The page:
Box 2.

A suggested approach for a screening neurological examination

• General features: make a note of dress, foetor, level of arousal (Glasgow Coma Scale), insight into presenting problem, ease of communication, recall of personal information, speech (slurred speech or dysarthria / expressive or receptive dysphasia / hypophonia) – if affected, perform a bedside swallow test to assess aspiration risk
• Cranial nerves: gross acuity (able to read your ID badge), fundi, fields, eye movements, pupil size and light responses, facial strength
• Tone: normal, flaccid, spastic or rigid
• Power:
  • Pronator drift

  • Characterise the pattern of weakness: pyramidal (brain/spinal cord), proximal>distal (muscle/radiculopathy), distal>proximal (neuropathy, rarer myopathies). Is it lateralising (ie hemiplegia) or localising (paraplegia as seen in cord lesions)

• Neck flexion: this is of particular importance in cases of suspected acute neuromuscular weakness (in extreme cases, patients may present with ‘head-drop’) and should be regarded as a harbinger of diaphragmatic failure
• Reflexes: absent, normal or brisk. Remember reflexes are frequently reduced in diabetic patients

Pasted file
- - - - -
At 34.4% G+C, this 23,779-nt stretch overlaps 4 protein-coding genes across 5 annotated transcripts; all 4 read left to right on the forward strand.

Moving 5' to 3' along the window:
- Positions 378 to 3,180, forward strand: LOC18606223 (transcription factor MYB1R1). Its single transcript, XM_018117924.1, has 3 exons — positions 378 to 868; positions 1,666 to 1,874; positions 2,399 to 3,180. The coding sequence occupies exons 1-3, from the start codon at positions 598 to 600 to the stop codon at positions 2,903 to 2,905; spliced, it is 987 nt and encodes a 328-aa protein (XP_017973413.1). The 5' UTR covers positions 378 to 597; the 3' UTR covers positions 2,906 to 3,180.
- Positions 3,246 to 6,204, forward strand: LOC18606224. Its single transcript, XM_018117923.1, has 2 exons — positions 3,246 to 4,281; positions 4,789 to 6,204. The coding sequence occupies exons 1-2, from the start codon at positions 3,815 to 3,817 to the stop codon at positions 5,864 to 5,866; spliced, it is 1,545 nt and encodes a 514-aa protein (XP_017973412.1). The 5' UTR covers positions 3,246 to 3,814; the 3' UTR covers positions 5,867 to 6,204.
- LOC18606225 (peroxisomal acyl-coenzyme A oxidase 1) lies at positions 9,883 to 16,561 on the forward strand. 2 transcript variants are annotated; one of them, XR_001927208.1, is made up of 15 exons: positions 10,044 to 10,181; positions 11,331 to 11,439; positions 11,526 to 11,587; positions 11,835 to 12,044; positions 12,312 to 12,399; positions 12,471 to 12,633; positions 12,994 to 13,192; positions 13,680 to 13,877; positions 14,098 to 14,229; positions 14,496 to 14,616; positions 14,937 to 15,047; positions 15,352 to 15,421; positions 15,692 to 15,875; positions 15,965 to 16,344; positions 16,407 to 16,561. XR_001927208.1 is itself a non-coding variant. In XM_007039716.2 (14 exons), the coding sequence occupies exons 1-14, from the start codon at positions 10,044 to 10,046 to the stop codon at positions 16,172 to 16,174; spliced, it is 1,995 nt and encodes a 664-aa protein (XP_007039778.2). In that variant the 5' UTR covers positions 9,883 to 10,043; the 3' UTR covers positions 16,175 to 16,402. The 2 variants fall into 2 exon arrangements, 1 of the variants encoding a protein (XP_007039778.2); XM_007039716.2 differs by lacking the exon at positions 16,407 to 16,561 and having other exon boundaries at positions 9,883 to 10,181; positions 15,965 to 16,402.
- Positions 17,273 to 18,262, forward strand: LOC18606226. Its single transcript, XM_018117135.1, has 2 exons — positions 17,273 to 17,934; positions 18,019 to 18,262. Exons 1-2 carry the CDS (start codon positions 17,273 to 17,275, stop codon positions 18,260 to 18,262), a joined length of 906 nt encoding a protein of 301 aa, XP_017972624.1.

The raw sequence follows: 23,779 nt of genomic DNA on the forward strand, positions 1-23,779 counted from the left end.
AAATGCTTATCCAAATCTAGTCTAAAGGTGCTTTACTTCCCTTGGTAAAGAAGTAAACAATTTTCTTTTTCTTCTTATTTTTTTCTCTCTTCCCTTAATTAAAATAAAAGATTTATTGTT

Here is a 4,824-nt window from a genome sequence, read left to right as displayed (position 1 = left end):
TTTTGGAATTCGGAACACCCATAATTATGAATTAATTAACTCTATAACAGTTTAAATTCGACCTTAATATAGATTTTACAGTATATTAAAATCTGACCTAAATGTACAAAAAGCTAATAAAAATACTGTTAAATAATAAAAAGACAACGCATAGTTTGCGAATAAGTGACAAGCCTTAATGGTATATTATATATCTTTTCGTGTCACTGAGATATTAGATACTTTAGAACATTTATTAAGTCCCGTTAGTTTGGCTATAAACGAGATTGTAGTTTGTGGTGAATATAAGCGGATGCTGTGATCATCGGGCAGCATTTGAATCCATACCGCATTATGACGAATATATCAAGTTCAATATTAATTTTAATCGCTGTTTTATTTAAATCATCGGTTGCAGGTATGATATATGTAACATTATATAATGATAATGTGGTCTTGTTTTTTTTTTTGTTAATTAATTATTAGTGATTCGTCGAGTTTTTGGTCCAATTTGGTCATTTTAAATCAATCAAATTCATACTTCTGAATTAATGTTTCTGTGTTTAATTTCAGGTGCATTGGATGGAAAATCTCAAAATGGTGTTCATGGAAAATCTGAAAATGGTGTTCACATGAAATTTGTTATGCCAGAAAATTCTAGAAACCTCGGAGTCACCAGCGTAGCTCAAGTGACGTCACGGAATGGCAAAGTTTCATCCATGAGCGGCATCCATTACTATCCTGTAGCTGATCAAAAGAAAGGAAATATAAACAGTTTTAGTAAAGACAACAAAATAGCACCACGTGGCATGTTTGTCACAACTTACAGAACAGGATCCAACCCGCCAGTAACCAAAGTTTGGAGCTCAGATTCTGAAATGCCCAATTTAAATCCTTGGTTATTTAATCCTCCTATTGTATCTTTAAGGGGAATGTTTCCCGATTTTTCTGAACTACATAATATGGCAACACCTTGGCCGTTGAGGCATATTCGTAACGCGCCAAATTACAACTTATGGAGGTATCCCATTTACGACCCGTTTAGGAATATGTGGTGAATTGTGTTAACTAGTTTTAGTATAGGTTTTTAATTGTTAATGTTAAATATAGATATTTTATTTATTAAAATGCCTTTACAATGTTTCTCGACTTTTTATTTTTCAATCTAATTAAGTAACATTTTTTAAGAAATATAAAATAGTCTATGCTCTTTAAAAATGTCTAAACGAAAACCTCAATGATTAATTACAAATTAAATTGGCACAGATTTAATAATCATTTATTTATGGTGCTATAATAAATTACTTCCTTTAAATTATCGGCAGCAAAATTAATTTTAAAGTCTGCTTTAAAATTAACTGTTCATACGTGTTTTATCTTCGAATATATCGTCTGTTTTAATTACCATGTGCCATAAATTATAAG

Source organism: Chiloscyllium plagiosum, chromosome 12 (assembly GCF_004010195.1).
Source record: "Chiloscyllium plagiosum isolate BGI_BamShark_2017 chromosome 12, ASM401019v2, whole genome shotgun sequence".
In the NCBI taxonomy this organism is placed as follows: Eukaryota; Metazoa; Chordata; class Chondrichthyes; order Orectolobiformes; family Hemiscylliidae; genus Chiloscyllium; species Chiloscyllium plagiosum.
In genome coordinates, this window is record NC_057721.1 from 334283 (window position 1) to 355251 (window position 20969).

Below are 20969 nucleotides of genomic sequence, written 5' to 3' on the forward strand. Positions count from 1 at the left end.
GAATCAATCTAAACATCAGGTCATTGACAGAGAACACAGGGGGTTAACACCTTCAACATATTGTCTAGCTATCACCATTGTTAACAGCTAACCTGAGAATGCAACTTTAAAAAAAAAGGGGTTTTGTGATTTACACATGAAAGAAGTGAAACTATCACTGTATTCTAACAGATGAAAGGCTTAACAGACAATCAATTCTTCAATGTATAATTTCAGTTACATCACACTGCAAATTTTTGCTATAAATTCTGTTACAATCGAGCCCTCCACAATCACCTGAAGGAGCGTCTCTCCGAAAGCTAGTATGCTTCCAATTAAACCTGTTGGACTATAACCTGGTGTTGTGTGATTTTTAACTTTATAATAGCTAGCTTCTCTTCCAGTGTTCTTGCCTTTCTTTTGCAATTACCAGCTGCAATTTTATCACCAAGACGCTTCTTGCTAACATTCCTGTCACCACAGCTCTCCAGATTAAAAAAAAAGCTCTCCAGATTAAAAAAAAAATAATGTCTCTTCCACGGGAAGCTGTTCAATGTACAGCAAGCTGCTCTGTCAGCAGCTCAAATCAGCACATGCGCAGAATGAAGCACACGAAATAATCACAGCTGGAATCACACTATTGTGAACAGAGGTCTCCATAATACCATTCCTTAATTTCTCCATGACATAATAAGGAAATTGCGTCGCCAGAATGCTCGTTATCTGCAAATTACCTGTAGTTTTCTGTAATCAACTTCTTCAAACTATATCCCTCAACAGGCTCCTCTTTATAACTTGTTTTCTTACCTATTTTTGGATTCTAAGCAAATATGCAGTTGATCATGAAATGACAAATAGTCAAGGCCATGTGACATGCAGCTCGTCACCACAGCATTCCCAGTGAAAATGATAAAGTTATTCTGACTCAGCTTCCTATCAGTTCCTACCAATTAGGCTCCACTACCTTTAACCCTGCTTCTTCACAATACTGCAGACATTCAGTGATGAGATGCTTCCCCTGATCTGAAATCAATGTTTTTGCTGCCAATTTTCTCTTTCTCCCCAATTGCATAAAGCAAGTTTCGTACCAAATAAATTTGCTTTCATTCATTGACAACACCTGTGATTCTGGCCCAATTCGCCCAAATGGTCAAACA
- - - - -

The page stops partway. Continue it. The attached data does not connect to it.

• Sensory: distal light touch sensation, double simultaneous stimulation (the presence of sensory hemi-neglect indicating higher cortical sensory impairment, as may commonly occur with right parietal strokes). Characterise the pattern of light touch sensory loss where possible but bear in mind that the sinister causes of sensory impairment are usually associated with other signs. Organic patterns of isolated light touch sensory impairment include: unilateral (either mononeuropathy or monoradiculopathy), ‘glove and stocking’ (toxic-metabolic axonal polyneuropathies) and dense hemisensory (rare instances of lacunar stroke, more likely to indicate a functional neurological disorder). The initial stages of GBS and inflammatory transverse myelopathy may be predominantly sensory; the presence of a truncal level usually indicates cord pathology)
• Coordination: finger–nose, heel–shin
• Gait including walking on toes and tandem gait
• Blood pressure and pulse (including postural responses) Postural blood pressure measurements should be obtained after lying down for at least 5 minutes of rest and repeated after standing for 3 minutes. Postural hypotension is defined as a reduction of greater than 20 mmHg systolic or 10 mmHg diastolic. Any symptoms that develop during the standing phase of the assessment should be clearly documented